The Scarlet Star is a popular variety of plant that can grow outdoors or indoors when attached to another plant, or in regular soil.
These plants require high humidity and special watering techniques in order to keep them healthy.
Called Bromeliads, the key characteristic of these plants is that they can be potted or survive attached to a host plant without causing the host plant harm. Guzmania lingulata is a native of Middle and South America.
It takes three to four years to mature to the blooming stage, growing leathery leaves in stacking layers as they mature. The root system is small and forms above the soil. They produce a single stunning bloom in a cup-like fashion once in their lifetime.
How it looks: The flower head of this plant forms a wide, deep cup with multiple bracts coming out in layers. The coloration of these blooms begins as a deep green, which slowly fades into a yellow.
By the time the bracts drape away from the main cup of the flower, they turn a deep, scarlet red (or orange). The leaves are long and umbrella out from the central stalk of the plant. They begin as a light green color with a soft feel and mature into leathery, deep green leaves.
Flowering: When viewed from above, the entire flower head takes on the shape of a star, giving the plant its name. As the plant blooms only once in its life, the bloom is hardy and lasts about five months. Within the center of the flower head, small white flowers appear which are barely noticeable because they sit quite deep inside the head. Once the flower dies off, the plant will leave your pups (offsets) that can now be propagated.
|Origin:||Central and South America.|
|Names:||Scarlet star (common). Guzmania lingulata (botanical/scientific).|
|Max Growth (approx):||Height 18 in/45 cm.|
|Poisionous for pets:||Poisonous for pets:|
Scarlet Star Care
|Temperature:||The Scarlet Star prefers an average temperature of 65-80°F (18-27°C). When kept in this temperature, the plant will continue to grow all year long.|
|Light:||This plant prefers bright, yet indirect, sunlight at all times. Too much sunlight will cause the leaves to sunburn and damage the flower.|
|Watering:||This plant may be fertilized with a balanced fertilizer mix. This is to be diluted to half strength and delivered directly to the flower cup as long as the flower is blooming. This should be done once a month. The fertilizer should be poured out after 4-5 days and replaced with regular water. Do not fertilize the root system. When the plant is not flowering, the leaves may be misted with the same fertilizer, diluted to one-quarter strength, once a month.|
|Soil:||Guzmania lingulata may be grown in two ways in nature. Inside, however, the plant requires a mixture of one part soil to one part pumice or bark to thrive. Drainage must be good at all stages of the plant’s life.|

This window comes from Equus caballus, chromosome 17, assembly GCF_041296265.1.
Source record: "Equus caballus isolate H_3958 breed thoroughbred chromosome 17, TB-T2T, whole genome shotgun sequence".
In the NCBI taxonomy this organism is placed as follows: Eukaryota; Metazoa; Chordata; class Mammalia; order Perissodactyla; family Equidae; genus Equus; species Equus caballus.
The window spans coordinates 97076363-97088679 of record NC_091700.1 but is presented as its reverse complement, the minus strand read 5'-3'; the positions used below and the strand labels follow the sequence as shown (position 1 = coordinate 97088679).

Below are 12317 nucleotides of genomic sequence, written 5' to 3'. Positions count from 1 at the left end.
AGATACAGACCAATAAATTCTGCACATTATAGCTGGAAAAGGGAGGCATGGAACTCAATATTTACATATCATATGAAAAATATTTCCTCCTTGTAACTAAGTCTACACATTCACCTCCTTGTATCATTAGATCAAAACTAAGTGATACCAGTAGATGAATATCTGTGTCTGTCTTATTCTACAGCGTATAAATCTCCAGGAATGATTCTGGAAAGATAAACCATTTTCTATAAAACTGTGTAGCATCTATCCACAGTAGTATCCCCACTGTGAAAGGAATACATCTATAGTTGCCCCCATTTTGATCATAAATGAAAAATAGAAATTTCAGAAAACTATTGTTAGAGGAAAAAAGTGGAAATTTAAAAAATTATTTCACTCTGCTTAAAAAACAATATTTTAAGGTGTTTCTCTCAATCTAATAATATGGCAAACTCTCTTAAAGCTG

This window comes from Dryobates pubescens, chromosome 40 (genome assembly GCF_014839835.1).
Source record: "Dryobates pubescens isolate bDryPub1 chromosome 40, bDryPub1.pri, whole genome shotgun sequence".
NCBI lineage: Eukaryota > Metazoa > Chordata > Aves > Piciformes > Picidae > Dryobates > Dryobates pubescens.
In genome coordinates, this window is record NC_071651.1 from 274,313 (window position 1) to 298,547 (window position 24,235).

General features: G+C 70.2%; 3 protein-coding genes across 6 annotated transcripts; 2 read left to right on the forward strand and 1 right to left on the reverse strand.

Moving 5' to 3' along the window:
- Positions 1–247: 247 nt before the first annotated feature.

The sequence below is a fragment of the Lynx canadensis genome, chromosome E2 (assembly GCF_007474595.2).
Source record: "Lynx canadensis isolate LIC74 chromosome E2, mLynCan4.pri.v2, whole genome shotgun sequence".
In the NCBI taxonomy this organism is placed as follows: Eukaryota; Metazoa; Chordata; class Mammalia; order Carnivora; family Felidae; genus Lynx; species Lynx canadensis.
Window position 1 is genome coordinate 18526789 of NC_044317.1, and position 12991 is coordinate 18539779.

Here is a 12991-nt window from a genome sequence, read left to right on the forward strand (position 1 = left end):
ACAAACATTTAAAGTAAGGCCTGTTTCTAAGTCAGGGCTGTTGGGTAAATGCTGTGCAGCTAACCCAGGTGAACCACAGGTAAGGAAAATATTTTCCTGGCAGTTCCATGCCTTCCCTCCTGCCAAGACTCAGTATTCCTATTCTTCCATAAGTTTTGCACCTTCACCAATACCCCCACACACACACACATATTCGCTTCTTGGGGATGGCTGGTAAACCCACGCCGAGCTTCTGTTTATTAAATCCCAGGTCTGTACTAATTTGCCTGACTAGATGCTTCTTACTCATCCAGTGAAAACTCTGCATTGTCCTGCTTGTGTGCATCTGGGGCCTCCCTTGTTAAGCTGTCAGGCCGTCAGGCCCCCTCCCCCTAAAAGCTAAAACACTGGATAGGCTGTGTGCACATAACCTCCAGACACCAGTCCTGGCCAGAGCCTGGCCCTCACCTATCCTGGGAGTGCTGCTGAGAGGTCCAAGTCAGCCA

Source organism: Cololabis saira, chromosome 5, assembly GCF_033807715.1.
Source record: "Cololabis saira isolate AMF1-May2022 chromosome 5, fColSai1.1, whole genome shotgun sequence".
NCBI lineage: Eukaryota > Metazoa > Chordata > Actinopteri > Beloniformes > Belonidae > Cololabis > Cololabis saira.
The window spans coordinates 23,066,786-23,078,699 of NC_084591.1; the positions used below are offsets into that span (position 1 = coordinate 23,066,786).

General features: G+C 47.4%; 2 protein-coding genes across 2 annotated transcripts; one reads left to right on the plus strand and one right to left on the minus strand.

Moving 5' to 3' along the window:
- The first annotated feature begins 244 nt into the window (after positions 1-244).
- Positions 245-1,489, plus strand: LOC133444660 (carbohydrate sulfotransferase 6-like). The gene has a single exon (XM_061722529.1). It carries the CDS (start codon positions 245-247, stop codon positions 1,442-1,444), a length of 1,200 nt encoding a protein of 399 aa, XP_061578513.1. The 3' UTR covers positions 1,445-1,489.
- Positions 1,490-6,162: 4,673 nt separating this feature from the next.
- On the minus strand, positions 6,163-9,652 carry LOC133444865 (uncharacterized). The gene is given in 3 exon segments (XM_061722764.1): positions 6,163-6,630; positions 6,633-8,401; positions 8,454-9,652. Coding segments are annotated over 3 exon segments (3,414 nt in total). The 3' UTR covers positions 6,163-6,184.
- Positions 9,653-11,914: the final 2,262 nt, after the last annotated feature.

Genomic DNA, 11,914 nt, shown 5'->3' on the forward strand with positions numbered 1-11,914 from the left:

|Fertilizer:||Every spring, this plant should be re-potted in a container that is one size larger. This should continue until the plant resides in a 6 or 8-inch pot. Larger pots will reduce the bloom longevity. Once the plant has matured there is no need for re-potting again. They need to be secure in a pot because they are top-heavy types and can topple over, easily.|
|Re-Potting:||The Scarlet Star demands humid living conditions. If you keep your home at average air humidity, spray the leaves and flower cup with a light dose of water every other day.|
|Humidity:||Every spring, this plant should be re-potted to a container that is one size larger. This should continue until the plant resides in a 6 or 8-inch pot. Larger pots will reduce the bloom longevity. Once the plant has matured there is no need for re-potting again. They need to be secure in a pot because they are top-heavy types and can topple over, easily.|
|Propagation:||Throughout its life, Guzmania lingulata will occasionally have small shoots form near the base of the plant. These may be broken off at the root and propagated into new plants in separate containers once they reach three inches tall. This may be done even after the plant has bloomed.|
Brown leaf tips: I would say dry air is the first possible cause, which misting will improve. Or there could be a chance the plant’s vase has not been filled with water.
Brown leaf patches: The most likely cause is too much direct sun. Place the plant where there is less direct sun.
Plant dies: After flowering as mentioned above it is time for this plant to die its natural death. If it has not bloomed as yet, then the possible cause could be over-watering.
Insects: Mealy bugs and scale can be a problem.
Elyssa Goins is a gardener, beekeeper, and a proud mom of four. She is a member of the American Horticultural Society, has been published in a Scientific Journal, and loves to talk about her love of plants. For the past twenty years, she’s been all about growing and caring for various fruits, veggies, herbs, livestock, kids, and houseplants. Managing a big garden to feed four growing kids and raising dairy goats has taught her so much about being an excellent plant parent and now is her time to share with you.